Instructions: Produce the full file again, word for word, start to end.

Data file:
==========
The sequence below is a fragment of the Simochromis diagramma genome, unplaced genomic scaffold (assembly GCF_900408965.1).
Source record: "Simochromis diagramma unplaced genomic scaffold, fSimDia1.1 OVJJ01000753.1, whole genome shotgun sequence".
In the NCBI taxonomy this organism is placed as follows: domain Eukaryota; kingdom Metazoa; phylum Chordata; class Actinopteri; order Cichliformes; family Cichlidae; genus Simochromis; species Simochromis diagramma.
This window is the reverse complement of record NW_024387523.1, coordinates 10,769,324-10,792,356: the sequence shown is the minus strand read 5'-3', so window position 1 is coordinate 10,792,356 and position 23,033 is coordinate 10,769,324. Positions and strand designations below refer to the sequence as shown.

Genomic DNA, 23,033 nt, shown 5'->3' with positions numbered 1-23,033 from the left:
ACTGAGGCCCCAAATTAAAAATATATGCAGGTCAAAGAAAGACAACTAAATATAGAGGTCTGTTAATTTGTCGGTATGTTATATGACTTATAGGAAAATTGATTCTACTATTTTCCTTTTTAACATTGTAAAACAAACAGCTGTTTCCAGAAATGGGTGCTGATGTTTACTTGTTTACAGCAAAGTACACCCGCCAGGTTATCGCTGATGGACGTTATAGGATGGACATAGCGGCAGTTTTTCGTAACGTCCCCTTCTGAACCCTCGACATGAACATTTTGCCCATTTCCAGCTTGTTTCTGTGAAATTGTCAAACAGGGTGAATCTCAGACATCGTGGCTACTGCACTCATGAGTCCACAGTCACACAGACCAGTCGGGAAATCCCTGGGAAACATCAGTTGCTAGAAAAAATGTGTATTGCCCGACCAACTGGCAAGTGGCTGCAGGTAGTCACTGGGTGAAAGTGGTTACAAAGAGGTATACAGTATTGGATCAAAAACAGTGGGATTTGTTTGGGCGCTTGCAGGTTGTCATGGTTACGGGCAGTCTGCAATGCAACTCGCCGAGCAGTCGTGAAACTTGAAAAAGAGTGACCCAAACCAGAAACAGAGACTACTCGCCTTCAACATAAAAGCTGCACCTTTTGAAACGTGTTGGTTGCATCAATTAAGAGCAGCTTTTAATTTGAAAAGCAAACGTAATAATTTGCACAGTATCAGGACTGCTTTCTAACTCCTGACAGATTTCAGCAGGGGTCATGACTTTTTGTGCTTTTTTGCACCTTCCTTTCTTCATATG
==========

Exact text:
The sequence below is a fragment of the Simochromis diagramma genome, unplaced genomic scaffold (assembly GCF_900408965.1).
Source record: "Simochromis diagramma unplaced genomic scaffold, fSimDia1.1 OVJJ01000753.1, whole genome shotgun sequence".
In the NCBI taxonomy this organism is placed as follows: domain Eukaryota; kingdom Metazoa; phylum Chordata; class Actinopteri; order Cichliformes; family Cichlidae; genus Simochromis; species Simochromis diagramma.
This window is the reverse complement of record NW_024387523.1, coordinates 10,769,324-10,792,356: the sequence shown is the minus strand read 5'-3', so window position 1 is coordinate 10,792,356 and position 23,033 is coordinate 10,769,324. Positions and strand designations below refer to the sequence as shown.

Genomic DNA, 23,033 nt, shown 5'->3' with positions numbered 1-23,033 from the left:
ACTGAGGCCCCAAATTAAAAATATATGCAGGTCAAAGAAAGACAACTAAATATAGAGGTCTGTTAATTTGTCGGTATGTTATATGACTTATAGGAAAATTGATTCTACTATTTTCCTTTTTAACATTGTAAAACAAACAGCTGTTTCCAGAAATGGGTGCTGATGTTTACTTGTTTACAGCAAAGTACACCCGCCAGGTTATCGCTGATGGACGTTATAGGATGGACATAGCGGCAGTTTTTCGTAACGTCCCCTTCTGAACCCTCGACATGAACATTTTGCCCATTTCCAGCTTGTTTCTGTGAAATTGTCAAACAGGGTGAATCTCAGACATCGTGGCTACTGCACTCATGAGTCCACAGTCACACAGACCAGTCGGGAAATCCCTGGGAAACATCAGTTGCTAGAAAAAATGTGTATTGCCCGACCAACTGGCAAGTGGCTGCAGGTAGTCACTGGGTGAAAGTGGTTACAAAGAGGTATACAGTATTGGATCAAAAACAGTGGGATTTGTTTGGGCGCTTGCAGGTTGTCATGGTTACGGGCAGTCTGCAATGCAACTCGCCGAGCAGTCGTGAAACTTGAAAAAGAGTGACCCAAACCAGAAACAGAGACTACTCGCCTTCAACATAAAAGCTGCACCTTTTGAAACGTGTTGGTTGCATCAATTAAGAGCAGCTTTTAATTTGAAAAGCAAACGTAATAATTTGCACAGTATCAGGACTGCTTTCTAACTCCTGACAGATTTCAGCAGGGGTCATGACTTTTTGTGCTTTTTTGCACCTTCCTTTCTTCATATG